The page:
Although the Greater Caribbean does not loom large in the historical imaginations of many Americans, it was the wealthy center of Britain’s Atlantic economy. Large-scale plantation slavery first emerged in Barbados, then spread throughout the sugar islands and the southeastern mainland colonies, allowing planters to acquire fortunes and influence unmatched elsewhere—including the tobacco colonies of Maryland and Virginia.
Hubs of Empire begins in the sixteenth century by providing readers with a broad overview of Native American life in the region and early pirate and privateer incursions. Mulcahy examines the development of settler colonies during the seventeenth and early eighteenth centuries, explores diverse groups of European colonists, and surveys political, economic, and military issues in the decades before the Seven Years War.
The plantation system achieved its fullest and harshest manifestation in the Greater Caribbean. The number of slaves and the scale of the slave trade meant that enslaved Africans outnumbered Europeans in all of the affiliated colonies, often by enormous ratios. This enabled Africans to maintain more of their traditions, practices, and languages than in other parts of British America, resulting in distinct, creole cultures. This volume is an ideal introduction to the complex and fascinating history of colonies too often neglected in standard textbook accounts.-- David Barry Gaspar
Dangerous Economies is a history of New York culture and commerce in the first two thirds of the eighteenth century, when Britain was just beginning to catch up with its imperial rivals, France and Spain. In that sparsely populated city on the fringe of an empire, enslaved Africans rubbed elbows with white indentured servants while the elite strove to maintain ties with European genteel culture. The transience of the city's people, goods, and fortunes created a notably fluid society in which establishing one's own status or verifying another's was a challenge. New York's shifting imperial identity created new avenues for success but also made success harder to define and demonstrate socially.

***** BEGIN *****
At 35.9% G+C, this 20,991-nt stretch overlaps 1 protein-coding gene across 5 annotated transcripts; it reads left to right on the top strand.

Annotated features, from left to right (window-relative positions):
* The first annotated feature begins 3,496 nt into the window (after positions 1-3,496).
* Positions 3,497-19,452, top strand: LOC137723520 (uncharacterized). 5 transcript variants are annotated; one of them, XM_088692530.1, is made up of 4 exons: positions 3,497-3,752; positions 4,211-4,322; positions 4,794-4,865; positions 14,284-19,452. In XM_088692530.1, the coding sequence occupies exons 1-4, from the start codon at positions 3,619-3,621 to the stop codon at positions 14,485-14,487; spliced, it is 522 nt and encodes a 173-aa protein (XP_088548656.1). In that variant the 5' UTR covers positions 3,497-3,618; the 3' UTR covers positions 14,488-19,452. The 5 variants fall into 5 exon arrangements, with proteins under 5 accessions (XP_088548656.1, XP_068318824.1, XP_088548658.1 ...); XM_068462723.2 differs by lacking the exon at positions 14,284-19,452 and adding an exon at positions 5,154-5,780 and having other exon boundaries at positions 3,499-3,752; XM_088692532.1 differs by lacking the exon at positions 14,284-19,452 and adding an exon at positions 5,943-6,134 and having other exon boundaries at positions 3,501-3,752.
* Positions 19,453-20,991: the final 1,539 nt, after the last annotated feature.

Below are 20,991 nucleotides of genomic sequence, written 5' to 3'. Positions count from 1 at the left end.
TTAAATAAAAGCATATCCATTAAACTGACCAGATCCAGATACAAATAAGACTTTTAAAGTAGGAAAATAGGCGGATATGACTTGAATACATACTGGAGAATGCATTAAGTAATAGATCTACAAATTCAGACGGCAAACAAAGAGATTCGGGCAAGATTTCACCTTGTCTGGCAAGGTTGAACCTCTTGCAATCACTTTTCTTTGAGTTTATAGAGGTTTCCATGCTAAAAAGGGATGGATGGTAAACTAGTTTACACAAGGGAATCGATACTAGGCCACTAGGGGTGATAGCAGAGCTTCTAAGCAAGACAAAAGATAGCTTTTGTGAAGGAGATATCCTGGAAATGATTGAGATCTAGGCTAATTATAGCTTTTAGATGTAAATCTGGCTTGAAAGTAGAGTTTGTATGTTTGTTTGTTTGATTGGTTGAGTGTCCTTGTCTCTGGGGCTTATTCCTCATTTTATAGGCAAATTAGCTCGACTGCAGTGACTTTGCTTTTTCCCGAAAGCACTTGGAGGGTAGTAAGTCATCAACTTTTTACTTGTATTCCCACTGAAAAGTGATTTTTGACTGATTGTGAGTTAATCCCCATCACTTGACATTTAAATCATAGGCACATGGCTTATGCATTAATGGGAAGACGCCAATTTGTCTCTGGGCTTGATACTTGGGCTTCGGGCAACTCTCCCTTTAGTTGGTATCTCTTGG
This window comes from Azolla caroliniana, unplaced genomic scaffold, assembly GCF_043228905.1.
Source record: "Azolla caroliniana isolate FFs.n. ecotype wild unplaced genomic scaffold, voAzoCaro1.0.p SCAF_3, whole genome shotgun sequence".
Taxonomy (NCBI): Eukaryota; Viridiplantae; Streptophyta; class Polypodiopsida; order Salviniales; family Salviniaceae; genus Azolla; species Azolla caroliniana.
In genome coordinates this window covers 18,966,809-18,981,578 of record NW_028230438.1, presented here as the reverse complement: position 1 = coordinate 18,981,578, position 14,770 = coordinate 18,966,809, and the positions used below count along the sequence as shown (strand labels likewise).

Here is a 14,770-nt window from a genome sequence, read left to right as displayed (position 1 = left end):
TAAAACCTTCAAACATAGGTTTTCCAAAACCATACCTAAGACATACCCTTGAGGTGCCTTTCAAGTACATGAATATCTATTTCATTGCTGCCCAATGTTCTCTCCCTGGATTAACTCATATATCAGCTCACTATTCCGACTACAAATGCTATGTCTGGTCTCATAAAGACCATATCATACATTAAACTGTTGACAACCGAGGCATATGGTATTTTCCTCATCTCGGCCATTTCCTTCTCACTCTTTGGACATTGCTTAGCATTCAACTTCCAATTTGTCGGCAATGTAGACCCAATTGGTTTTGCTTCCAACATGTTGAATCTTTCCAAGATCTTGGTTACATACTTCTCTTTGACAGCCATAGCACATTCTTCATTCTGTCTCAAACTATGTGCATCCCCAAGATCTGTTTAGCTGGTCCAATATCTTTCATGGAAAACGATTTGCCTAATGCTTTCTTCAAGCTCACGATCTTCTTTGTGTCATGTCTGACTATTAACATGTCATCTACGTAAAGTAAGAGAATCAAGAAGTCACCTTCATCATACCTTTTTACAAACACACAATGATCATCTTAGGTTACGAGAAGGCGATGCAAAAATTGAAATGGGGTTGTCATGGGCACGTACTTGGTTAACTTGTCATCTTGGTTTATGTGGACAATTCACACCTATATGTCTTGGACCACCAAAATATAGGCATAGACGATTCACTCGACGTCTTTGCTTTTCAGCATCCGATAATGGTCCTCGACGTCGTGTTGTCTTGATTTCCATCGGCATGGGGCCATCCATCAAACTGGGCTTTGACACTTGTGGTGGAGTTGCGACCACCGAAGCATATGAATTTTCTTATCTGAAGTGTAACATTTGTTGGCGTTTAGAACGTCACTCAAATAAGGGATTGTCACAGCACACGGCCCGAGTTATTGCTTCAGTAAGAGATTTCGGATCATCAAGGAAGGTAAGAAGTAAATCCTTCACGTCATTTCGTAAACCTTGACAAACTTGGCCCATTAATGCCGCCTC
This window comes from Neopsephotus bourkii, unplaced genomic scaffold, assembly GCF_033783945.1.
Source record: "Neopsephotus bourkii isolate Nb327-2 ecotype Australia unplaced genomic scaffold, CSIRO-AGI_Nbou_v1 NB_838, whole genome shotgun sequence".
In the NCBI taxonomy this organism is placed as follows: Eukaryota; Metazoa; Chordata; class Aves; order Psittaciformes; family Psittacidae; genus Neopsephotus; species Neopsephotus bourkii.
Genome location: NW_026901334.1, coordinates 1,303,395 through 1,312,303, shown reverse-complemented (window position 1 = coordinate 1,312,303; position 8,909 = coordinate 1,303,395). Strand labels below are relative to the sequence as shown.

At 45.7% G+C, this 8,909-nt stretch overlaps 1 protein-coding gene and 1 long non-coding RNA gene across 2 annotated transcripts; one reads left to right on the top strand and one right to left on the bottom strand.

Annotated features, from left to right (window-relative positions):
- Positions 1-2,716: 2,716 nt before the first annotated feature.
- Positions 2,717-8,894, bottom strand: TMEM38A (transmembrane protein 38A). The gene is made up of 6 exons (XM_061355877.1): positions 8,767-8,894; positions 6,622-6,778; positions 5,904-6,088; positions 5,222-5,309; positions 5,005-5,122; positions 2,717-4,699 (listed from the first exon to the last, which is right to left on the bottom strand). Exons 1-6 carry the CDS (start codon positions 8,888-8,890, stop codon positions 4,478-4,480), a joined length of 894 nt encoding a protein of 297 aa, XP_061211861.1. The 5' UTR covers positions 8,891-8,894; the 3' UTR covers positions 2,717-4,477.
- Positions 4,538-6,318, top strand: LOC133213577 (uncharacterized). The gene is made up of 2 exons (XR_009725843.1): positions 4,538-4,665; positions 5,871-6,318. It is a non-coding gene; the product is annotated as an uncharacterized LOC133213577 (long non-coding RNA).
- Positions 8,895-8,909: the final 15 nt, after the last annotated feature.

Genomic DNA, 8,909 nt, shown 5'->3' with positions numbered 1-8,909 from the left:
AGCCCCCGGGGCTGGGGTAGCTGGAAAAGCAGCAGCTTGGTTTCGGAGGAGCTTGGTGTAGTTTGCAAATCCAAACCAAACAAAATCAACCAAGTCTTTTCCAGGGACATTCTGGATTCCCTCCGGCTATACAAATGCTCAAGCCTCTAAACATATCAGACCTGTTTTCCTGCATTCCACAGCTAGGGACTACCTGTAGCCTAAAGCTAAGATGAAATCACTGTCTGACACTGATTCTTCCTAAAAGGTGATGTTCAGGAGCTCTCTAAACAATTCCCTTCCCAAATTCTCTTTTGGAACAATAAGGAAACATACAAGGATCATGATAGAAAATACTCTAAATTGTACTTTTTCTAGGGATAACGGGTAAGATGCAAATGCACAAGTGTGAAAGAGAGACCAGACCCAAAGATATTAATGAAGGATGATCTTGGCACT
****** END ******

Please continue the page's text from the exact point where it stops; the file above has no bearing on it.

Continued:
Such a mobile urban milieu was the ideal breeding ground for crime and conspiracy, which became all too evident in 1741, when thirty slaves were executed and more than seventy other people were deported after being found guilty—on dubious evidence—of plotting a revolt. This sort of violent outburst was the unforeseen but unsurprising result of the seething culture that existed at the margins of the British Empire.
This critical period in American history is particularly suited to the alternative history approach: The population of the colonies was small, so the import of individual actions, or of singular events, was proportionately large. If the English had lost one battle to the Swedes, the United States might have been a Swedish colony. If James, Duke of York, had died of the plague in 1654, the U.S. and French revolutions might not have happened.
In Empire at the Periphery, Christian J. Koot examines the networks that connected British settlers in New York and the Caribbean and Dutch traders in the Netherlands and in the Dutch colonies in North America and the Caribbean, demonstrating that these interimperial relationships formed a core part of commercial activity in the early Atlantic World, operating alongside British trade. Koot provides unique consideration of how local circumstances shaped imperial development, reminding us that empires consisted not only of elites dictating imperial growth from world capitals, but also of ordinary settlers in far-flung colonial outposts, who often had more in common with—and a greater reliance on—people from foreign empires who shared their experiences of living at the edge of a fragile, transitional world.
Part of the series Early American Places